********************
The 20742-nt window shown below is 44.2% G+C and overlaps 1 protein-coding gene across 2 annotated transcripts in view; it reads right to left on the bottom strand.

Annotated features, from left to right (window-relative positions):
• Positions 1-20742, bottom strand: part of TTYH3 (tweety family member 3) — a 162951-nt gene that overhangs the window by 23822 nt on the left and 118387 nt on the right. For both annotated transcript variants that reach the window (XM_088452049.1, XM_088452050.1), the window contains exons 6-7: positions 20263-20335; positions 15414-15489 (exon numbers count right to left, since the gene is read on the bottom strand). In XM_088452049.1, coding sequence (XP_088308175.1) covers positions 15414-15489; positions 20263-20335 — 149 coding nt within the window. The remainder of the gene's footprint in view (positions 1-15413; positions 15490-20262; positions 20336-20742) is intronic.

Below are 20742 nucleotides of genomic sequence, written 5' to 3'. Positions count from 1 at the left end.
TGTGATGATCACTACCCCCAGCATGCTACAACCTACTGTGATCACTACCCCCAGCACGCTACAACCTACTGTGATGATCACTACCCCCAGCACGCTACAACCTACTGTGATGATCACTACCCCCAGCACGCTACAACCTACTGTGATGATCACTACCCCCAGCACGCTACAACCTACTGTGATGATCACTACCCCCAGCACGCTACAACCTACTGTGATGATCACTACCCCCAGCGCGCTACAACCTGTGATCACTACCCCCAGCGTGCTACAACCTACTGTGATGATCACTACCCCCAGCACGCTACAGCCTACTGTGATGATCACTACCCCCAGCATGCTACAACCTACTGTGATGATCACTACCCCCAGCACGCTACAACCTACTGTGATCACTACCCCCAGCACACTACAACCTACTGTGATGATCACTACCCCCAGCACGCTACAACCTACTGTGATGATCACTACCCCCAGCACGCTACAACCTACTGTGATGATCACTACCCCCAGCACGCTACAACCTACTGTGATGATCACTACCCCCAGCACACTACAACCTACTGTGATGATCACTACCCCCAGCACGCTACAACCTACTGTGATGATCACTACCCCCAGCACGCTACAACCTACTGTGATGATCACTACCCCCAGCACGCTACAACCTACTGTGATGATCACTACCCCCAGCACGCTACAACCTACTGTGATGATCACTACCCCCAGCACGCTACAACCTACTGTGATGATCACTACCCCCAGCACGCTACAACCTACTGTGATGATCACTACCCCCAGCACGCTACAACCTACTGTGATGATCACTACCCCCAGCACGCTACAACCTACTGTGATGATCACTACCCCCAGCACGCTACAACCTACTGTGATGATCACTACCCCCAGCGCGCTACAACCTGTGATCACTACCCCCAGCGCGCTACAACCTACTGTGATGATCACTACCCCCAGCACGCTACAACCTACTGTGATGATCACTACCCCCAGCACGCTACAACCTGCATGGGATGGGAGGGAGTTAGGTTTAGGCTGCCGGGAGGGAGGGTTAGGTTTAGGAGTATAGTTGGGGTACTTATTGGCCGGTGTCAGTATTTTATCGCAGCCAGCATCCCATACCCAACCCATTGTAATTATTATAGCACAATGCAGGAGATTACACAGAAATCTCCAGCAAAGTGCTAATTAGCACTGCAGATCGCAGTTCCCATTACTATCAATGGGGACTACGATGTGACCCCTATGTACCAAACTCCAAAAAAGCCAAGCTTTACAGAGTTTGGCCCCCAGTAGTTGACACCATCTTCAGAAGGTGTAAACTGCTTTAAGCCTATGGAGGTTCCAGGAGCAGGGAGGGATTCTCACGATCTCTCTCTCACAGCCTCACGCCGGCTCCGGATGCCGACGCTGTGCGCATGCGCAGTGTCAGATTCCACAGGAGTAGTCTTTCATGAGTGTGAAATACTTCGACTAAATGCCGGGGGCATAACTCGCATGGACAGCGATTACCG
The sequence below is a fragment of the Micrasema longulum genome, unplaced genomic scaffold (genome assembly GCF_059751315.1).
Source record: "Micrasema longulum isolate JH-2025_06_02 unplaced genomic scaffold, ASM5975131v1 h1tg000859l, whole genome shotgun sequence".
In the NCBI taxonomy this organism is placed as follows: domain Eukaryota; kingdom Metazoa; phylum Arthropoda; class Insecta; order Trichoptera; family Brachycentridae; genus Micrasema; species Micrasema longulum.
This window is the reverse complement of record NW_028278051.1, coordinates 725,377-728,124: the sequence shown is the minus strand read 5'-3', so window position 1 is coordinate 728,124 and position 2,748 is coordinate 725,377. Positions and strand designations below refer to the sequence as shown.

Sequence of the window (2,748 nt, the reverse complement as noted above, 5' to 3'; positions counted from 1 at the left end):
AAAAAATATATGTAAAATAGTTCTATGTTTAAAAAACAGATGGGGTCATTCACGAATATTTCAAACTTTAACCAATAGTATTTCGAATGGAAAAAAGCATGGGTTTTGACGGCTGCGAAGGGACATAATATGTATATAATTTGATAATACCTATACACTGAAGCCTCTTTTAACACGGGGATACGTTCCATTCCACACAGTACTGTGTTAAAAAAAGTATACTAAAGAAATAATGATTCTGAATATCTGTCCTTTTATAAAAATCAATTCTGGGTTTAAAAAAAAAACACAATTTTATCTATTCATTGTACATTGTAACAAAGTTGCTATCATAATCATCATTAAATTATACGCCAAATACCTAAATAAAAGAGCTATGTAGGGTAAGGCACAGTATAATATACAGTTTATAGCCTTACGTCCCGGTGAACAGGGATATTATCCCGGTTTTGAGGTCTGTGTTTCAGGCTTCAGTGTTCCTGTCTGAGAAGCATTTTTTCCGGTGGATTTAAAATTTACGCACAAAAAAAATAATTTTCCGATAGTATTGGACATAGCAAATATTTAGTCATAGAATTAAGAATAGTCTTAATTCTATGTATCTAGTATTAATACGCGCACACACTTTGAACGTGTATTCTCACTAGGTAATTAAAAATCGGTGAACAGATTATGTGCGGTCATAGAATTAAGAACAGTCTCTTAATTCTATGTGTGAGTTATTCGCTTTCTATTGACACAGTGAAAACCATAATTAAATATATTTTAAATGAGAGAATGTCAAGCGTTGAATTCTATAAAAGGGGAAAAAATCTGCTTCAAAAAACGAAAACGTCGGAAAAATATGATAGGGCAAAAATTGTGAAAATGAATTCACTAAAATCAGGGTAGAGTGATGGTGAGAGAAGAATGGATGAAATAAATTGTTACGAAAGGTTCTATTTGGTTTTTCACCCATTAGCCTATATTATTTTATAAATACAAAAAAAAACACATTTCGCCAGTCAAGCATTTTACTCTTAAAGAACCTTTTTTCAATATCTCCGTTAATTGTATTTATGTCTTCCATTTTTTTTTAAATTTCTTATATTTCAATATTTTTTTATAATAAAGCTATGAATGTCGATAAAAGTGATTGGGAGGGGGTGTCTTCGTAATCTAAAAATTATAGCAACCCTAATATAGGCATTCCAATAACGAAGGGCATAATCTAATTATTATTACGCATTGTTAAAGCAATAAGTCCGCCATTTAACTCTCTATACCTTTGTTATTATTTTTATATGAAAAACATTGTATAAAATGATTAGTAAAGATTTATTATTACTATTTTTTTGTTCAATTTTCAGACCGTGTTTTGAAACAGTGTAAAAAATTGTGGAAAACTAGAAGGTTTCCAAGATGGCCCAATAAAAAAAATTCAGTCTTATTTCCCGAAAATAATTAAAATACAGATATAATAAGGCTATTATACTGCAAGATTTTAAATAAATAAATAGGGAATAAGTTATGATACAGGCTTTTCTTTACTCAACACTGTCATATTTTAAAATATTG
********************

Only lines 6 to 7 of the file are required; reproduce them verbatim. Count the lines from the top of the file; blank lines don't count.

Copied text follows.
The sequence below is a fragment of the Micrasema longulum genome, unplaced genomic scaffold (genome assembly GCF_059751315.1).
Source record: "Micrasema longulum isolate JH-2025_06_02 unplaced genomic scaffold, ASM5975131v1 h1tg000859l, whole genome shotgun sequence".